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(Hin-mah-too-yah-lat-kekt) Nez PercÚ leader who tried to peacefully lead his people to a reservation
"Thunder Rolling Down the Mountain" was born in the Wallowa Valley of what is now Oregon in 1840. He got the name "Joseph the Younger" from his father, who took the name "Joseph" upon being baptized in 1838.
An active supporter of peace with whites, Joseph helped Washington's Territorial Governor set up a Nez PercÚ reservation that stretched from Oregon into Idaho, in 1855. But, after gold was discovered in the territory in 1863, the federal government took back almost six million acres and left the Nez PercÚ with a reservation in Idaho that was less than 1/10th of what had been promised. Joseph responded by denouncing the United States, destroying his American flag and Bible, and refusing to sign any treaty making the new reservation boundaries official.
Joseph died in 1871, and his son was elected to succeed him as leader of the Nez PercÚ. In 1873, a federal order called for the removal of white settlers from lands promised to the Nez PercÚ, but that order was soon rescinded. In 1877, General Oliver Otis Howard threatened to launch a cavalry attack against any and all Nez PercÚ refusing to move to the reservation. Believing military resistance to be futile, Joseph reluctantly started out for Idaho.
Along the way, a small group of warriors decided to retaliate by raiding nearby settlements and killing several whites, after which the Army began actively pursuing Joseph and his "followers." Although he opposed war and truly believed his people would be better off agreeing to life on a reservation, Joseph agreed to march toward Canada, where his warriors hoped to join forces with the Sioux living there. All along the 1,400-mile march, Joseph's band of less than 700 Nez PercÚ (of whom less than 200 were warriors) fought some 2,000 soldiers in four major battles and numerous skirmishes. But the battles took their toll, and by October 5, 1877, it had become obvious to Joseph that surrender was the only way to save what remained of his people, and he formally surrendered (they had made it to within 40 miles of Canada).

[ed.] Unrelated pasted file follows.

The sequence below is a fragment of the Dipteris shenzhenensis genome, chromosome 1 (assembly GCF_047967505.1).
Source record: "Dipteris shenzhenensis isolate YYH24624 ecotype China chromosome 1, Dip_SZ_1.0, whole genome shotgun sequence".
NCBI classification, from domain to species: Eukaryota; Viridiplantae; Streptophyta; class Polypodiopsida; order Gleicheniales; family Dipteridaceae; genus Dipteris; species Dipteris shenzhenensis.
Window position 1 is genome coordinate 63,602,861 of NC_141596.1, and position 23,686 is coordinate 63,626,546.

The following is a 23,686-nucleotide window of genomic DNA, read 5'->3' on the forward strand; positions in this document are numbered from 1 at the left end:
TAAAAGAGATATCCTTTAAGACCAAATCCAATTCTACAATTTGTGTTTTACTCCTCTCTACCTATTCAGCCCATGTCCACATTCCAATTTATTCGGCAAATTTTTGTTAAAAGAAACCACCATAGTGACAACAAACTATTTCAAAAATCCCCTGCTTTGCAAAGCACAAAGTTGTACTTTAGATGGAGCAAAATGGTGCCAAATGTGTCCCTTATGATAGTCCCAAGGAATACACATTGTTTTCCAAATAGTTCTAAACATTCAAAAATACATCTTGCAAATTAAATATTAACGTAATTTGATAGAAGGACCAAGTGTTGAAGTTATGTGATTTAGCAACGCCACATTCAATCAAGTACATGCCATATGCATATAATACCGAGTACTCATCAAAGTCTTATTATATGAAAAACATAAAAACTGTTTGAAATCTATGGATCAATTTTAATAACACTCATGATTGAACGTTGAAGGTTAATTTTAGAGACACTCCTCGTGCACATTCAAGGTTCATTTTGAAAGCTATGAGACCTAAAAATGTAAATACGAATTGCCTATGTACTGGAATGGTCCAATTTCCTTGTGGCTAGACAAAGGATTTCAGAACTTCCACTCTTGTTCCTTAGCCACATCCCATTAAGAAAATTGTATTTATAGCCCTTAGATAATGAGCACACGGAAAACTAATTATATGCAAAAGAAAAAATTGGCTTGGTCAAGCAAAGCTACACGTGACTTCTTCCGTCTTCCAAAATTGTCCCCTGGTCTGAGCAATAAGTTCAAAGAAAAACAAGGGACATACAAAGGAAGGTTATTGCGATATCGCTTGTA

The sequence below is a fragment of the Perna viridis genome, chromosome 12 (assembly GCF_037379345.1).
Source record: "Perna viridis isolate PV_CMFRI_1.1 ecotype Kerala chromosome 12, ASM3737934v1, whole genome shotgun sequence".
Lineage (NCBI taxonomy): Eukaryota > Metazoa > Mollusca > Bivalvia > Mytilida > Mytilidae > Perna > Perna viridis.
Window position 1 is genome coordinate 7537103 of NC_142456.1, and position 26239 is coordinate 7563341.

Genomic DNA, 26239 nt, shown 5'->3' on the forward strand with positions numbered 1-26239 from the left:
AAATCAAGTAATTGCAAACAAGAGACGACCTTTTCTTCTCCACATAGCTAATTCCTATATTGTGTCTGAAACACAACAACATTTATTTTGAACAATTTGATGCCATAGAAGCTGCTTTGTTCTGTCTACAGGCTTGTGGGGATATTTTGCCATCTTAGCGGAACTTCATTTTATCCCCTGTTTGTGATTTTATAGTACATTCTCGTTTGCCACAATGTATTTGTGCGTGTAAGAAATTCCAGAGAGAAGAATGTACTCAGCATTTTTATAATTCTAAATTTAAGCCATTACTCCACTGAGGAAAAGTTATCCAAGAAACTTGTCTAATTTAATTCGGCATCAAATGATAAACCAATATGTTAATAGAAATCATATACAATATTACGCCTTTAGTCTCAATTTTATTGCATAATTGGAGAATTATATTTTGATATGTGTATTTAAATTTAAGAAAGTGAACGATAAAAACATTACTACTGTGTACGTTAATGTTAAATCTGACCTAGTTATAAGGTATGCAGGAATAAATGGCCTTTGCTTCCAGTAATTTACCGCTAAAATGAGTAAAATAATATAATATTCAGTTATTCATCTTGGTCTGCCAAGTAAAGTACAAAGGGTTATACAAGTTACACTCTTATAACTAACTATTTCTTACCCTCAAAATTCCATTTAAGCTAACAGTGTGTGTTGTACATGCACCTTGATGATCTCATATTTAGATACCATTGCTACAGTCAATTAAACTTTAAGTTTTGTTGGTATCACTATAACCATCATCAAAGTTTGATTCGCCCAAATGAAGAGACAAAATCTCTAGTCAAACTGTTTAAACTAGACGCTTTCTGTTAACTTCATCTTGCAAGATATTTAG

When Joseph surrendered, he did so with the understanding that he and his "followers" would be allowed to return to their traditional home. The federal government, however, had them taken to a reservation in Indian Territory (present-day Oklahoma). In 1879, Joseph was allowed to travel to Washington, D.C., where he made a personal appeal to President Rutherford B. Hayes, but his request to be allowed to return home went unheeded.
Joseph was finally allowed to return to the Pacific Northwest in 1885, but was forced to live on the Colville Indian Reservation (a non-Nez PercÚ reservation) in northern Washington. He died there in 1904.
Despite his popular name, Joseph was never considered a chief by the Nez PercÚ, nor was he a warrior. He was, however, respected by his people, and was considered an official representative of the Nez PercÚ by the federal government.
Benjamin Capps The Great Chiefs Alexandria, VA: Time-Life Books, 1980
New Perspectives on The West www.pbs.org
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This page was last updated on 12/07/2018.